Four sham cancer charities were charged with bilking more than $187 million from consumers by telling donors the funds would help cancer patients, including children– but then pocketed the money, federal authorities announced.
Kimberly-Clark Spring Green and Kimberly-Clark Forest Green Nitrile Exam Gloves deliver a range of benefits, including enhanced dexterity, strong wet and dry grip and a way to reduce lab waste.
INTEGRA has expanded its VIAFLO II electronic pipette range to include 50 uL models.
The Motum TS Spray System from Empire Laboratory Automation Systems provides a compact, easy-to-use benchtop device for spraying coatings onto substrates of any type.
In the 14th century, Europe was devastated by the Black Death, a scourge spread by rodent populations. Now, a group of 21st century researchers are trying to forecast where rats and mice and other critters are most likely to spread viruses, bacteria, fungi and other illnesses communicable to humans.
Dead satellites adrift, rocket fragments and shards of tools orbit the planet. The International Space Station has to take evasive action and constantly be on guard for incoming projectiles. But a laser on one of the space station’s modules could shoot the space junk, slowing it enough so that it falls out of orbit.
Biologists have long puzzled about how evolutionary selection, known for its ruthless requirement for efficiency, allows the existence of males— when in so many species their only contribution to reproduction are spermatozoa. Now, research has found, when males compete and females choose over reproduction, it improves population health and protects against extinction, even in the face of genetic stress from high levels of inbreeding.
The combination of global warming and shifting population means that by mid-century, there will be a huge increase in the number of Americans sweating through days that are extremely hot. People are migrating into areas— especially in the South— where the heat is likely to increase more, according to a study that highlighted the places where the double whammy looks to be the biggest.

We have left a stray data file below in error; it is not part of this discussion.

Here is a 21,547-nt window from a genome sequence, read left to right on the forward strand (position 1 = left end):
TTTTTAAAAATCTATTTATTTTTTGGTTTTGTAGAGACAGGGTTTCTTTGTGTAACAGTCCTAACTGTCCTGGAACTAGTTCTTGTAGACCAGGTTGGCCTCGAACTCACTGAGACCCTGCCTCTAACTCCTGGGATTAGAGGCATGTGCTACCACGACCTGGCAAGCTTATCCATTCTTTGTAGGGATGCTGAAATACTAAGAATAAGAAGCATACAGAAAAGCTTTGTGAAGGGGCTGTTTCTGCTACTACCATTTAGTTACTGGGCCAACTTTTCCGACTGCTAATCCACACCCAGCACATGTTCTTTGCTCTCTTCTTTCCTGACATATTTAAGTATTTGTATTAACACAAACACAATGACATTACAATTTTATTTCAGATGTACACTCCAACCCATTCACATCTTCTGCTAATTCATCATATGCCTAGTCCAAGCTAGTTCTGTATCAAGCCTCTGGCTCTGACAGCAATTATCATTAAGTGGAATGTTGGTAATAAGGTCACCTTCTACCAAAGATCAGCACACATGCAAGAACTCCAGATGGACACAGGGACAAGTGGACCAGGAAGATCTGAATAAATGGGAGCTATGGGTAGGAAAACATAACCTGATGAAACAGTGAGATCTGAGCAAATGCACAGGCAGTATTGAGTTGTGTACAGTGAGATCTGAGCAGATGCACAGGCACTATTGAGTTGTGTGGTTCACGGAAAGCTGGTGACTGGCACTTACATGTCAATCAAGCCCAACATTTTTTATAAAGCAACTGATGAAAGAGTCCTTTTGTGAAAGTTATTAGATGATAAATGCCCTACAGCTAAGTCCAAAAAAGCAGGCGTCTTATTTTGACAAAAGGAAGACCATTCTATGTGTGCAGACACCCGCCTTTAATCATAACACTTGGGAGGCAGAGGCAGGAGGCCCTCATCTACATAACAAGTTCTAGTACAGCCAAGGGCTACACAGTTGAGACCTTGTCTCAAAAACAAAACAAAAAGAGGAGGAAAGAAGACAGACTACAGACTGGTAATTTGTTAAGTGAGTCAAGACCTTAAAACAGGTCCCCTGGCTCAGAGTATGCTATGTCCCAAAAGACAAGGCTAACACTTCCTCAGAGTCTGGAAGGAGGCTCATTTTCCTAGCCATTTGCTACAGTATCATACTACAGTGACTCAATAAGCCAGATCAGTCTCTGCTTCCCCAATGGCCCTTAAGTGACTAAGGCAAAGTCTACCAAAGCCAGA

Many agree that the Big Apple has the best bagels in the world, but many disagree on why. Dive into the chemistry of these tasty breakfast treats with the help of a top chef.
We perceive most mountain ranges as pyramid-shaped masses that steadily narrow as they slope upward. Scientists have found, however, that is not the case. Besides reshaping the mountains in our mind's eye, the findings could lead scientists to reconsider conservation strategies for mountain animal species threatened by climate change.
Seeps from which gas and oil escape were formative to many ancient cultures and societies. They gave rise to legends surrounding the “eternal flames” that were central to ancient religious practices. Modern geologists and oil and gas explorers can learn much by delving into the geomythological stories about the religious and social practices of the ancient world.
Scientists have solved a long-standing mystery about methanogens, unique microorganisms that transform electricity and carbon dioxide into methane. They have demonstrated how methanogens obtain electrons from solid surfaces. The discovery could help scientists design electrodes for microbial "factories" that produce methane gas and other compounds sustainably.
Chemists have helped develop a family of new chemical catalysts that are expected to lower the cost and boost the sustainability of the production of chemical compounds used by a number of industries.
In an Indiana lab, a chamber that mimics the temperature fluctuations, solar radiation and atmospheric pressure of Mars is providing a sample environment of what pioneer organisms might help create a hospitable ecosystem– and human habitation– on the Red Planet.
Researchers have successfully recreated a critical juvenile period in the brains of adult mice. They reactivated brain plasticity– the rapid and robust changes in neural pathways and synapses as a result of learning and experience.